censurers, as they do it ignorantly and rudely in all their detractions.

The same pains and licence that others take to blemish and bespatter
these illustrious names, I would willingly undergo to lend them a
shoulder to raise them higher. These rare forms, that are culled out by
the consent of the wisest men of all ages, for the world's example,
I should not stick to augment in honour, as far as my invention would
permit, in all the circumstances of favourable interpretation; and we may
well believe that the force of our invention is infinitely short of their
merit. 'Tis the duty of good men to portray virtue as beautiful as they
can, and there would be nothing wrong should our passion a little
transport us in favour of so sacred a form. What these people do, on the
contrary, they either do out of malice, or by the vice of confining their
belief to their own capacity; or, which I am more inclined to think, for
not having their sight strong, clear, and elevated enough to conceive the
splendour of virtue in her native purity: as Plutarch complains, that in
his time some attributed the cause of the younger Cato's death to his
fear of Caesar, at which he seems very angry, and with good reason; and
by this a man may guess how much more he would have been offended with
those who have attributed it to ambition. Senseless people! He would
rather have performed a noble, just, and generous action, and to have had
ignominy for his reward, than for glory. That man was in truth a pattern
that nature chose out to show to what height human virtue and constancy
could arrive.

But I am not capable of handling so rich an argument, and shall therefore
only set five Latin poets together, contending in the praise of Cato;
and, incidentally, for their own too. Now, a well-educated child will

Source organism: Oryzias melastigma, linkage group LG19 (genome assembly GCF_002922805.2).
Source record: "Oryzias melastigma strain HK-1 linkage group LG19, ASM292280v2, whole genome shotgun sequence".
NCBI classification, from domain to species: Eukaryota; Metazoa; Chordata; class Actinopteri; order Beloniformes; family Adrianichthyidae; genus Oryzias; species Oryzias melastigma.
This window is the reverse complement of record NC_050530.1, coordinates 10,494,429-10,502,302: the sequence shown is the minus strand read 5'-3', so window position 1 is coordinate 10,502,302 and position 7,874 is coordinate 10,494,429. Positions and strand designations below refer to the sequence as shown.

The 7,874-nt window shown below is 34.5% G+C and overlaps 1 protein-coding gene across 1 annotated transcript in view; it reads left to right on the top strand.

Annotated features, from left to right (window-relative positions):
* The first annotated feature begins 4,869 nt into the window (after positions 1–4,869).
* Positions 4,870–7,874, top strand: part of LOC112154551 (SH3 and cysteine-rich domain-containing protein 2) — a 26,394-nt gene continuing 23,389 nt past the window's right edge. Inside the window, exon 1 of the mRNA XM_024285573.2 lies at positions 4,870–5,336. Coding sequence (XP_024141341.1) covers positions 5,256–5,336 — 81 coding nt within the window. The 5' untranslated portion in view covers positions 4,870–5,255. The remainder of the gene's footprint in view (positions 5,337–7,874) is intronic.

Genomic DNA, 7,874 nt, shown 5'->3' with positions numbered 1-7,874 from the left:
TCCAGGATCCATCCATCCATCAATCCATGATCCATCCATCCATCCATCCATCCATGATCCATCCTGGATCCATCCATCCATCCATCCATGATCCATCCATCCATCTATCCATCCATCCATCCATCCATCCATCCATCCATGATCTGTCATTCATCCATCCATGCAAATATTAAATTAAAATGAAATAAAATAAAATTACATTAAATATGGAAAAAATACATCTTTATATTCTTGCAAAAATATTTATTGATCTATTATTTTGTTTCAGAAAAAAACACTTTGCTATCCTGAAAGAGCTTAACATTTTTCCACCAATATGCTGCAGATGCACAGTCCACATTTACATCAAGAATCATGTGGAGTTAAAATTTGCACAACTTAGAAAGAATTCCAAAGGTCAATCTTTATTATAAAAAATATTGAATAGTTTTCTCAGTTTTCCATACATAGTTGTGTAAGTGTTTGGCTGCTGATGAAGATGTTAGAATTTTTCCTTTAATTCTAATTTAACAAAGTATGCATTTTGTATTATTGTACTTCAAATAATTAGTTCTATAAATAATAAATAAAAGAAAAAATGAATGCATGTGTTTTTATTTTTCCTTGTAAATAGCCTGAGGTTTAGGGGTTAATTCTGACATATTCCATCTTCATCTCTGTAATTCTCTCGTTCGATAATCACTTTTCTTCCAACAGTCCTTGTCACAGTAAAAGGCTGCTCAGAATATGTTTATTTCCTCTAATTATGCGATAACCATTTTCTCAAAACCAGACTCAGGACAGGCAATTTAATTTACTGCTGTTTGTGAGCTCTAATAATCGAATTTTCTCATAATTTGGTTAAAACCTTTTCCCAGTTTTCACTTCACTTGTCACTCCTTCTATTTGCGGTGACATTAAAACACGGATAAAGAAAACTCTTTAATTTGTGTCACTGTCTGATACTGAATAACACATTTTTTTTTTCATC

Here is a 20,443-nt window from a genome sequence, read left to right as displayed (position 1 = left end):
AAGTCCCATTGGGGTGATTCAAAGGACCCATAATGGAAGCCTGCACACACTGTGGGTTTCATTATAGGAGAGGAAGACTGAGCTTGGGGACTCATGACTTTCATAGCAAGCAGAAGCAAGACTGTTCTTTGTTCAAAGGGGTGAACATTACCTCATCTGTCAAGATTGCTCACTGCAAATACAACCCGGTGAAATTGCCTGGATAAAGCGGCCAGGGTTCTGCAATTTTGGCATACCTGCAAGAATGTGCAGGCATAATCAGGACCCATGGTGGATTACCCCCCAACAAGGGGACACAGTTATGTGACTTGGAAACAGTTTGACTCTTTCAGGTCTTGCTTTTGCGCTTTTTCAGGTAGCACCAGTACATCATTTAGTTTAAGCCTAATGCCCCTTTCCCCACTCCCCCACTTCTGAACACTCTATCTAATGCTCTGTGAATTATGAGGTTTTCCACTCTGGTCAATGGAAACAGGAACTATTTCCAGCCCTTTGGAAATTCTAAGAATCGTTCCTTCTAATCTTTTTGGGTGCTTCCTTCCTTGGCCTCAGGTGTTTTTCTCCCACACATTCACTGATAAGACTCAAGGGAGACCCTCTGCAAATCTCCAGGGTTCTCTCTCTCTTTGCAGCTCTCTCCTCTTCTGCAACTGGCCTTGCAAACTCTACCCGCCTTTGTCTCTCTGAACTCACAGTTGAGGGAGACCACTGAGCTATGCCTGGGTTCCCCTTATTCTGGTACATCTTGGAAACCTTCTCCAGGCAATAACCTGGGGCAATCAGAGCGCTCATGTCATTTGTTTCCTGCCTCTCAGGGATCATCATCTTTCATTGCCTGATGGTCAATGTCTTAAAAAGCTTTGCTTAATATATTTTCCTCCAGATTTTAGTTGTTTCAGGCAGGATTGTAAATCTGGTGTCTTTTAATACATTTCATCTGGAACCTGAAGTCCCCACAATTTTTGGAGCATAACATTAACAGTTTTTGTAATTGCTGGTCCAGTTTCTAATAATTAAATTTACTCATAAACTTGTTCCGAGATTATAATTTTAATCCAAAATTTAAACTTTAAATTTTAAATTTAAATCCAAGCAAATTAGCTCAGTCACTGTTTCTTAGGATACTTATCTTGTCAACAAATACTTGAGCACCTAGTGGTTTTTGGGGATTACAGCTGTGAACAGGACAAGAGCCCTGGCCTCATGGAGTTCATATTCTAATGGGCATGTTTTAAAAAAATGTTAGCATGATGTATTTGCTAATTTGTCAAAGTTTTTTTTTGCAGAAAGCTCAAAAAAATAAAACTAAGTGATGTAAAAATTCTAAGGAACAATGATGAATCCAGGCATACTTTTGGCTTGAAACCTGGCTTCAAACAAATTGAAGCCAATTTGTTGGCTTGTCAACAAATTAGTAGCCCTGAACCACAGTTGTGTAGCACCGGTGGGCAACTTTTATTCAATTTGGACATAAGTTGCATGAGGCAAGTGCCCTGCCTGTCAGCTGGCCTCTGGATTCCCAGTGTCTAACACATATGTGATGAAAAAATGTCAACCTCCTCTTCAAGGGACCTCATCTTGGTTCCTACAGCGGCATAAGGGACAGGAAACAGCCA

judge the two first, in comparison of the others, a little flat and
languid; the third more vigorous, but overthrown by the extravagance of
his own force; he will then think that there will be room for one or two
gradations of invention to come to the fourth, and, mounting to the pitch
of that, he will lift up his hands in admiration; coming to the last, the
first by some space' (but a space that he will swear is not to be filled
up by any human wit), he will be astounded, he will not know where he is.

And here is a wonder: we have far more poets than judges and interpreters
of poetry; it is easier to write it than to understand it. There is,
indeed, a certain low and moderate sort of poetry, that a man may well
enough judge by certain rules of art; but the true, supreme, and divine
poesy is above all rules and reason. And whoever discerns the beauty of
it with the most assured and most steady sight, sees no more than the
quick reflection of a flash of lightning: it does not exercise, but
ravishes and overwhelms our judgment. The fury that possesses him who is
able to penetrate into it wounds yet a third man by hearing him repeat
it; like a loadstone that not only attracts the needle, but also infuses
into it the virtue to attract others. And it is more evidently manifest
in our theatres, that the sacred inspiration of the Muses, having first
stirred up the poet to anger, sorrow, hatred, and out of himself, to
whatever they will, does moreover by the poet possess the actor, and by
the actor consecutively all the spectators. So much do our passions hang
and depend upon one another.

Poetry has ever had that power over me from a child to transpierce and
transport me; but this vivid sentiment that is natural to me has been
variously handled by variety of forms, not so much higher or lower (for
they were ever the highest of every kind), as differing in colour.
First, a gay and sprightly fluency; afterwards, a lofty and penetrating
subtlety; and lastly, a mature and constant vigour. Their names will
better express them: Ovid, Lucan, Virgil.

But our poets are beginning their career:

         "Sit Cato, dum vivit, sane vel Caesare major,"

     ["Let Cato, whilst he live, be greater than Caesar."
     —Martial, vi. 32]

says one.

               "Et invictum, devicta morte, Catonem,"

          ["And Cato invincible, death being overcome."
          —Manilius, Astron., iv. 87.]

says the second. And the third, speaking of the civil wars betwixt
Caesar and Pompey,

          "Victrix causa diis placuit, set victa Catoni."

     ["The victorious cause blessed the gods, the defeated one Cato.
     —"Lucan, i. 128.]

And the fourth, upon the praises of Caesar:

              "Et cuncta terrarum subacta,
               Praeter atrocem animum Catonis."

     ["And conquered all but the indomitable mind of Cato."
     —Horace, Od., ii. 1, 23.]

And the master of the choir, after having set forth all the great names
of the greatest Romans, ends thus:

                    "His dantem jura Catonem."

     ["Cato giving laws to all the rest."—AEneid, viii. 670.]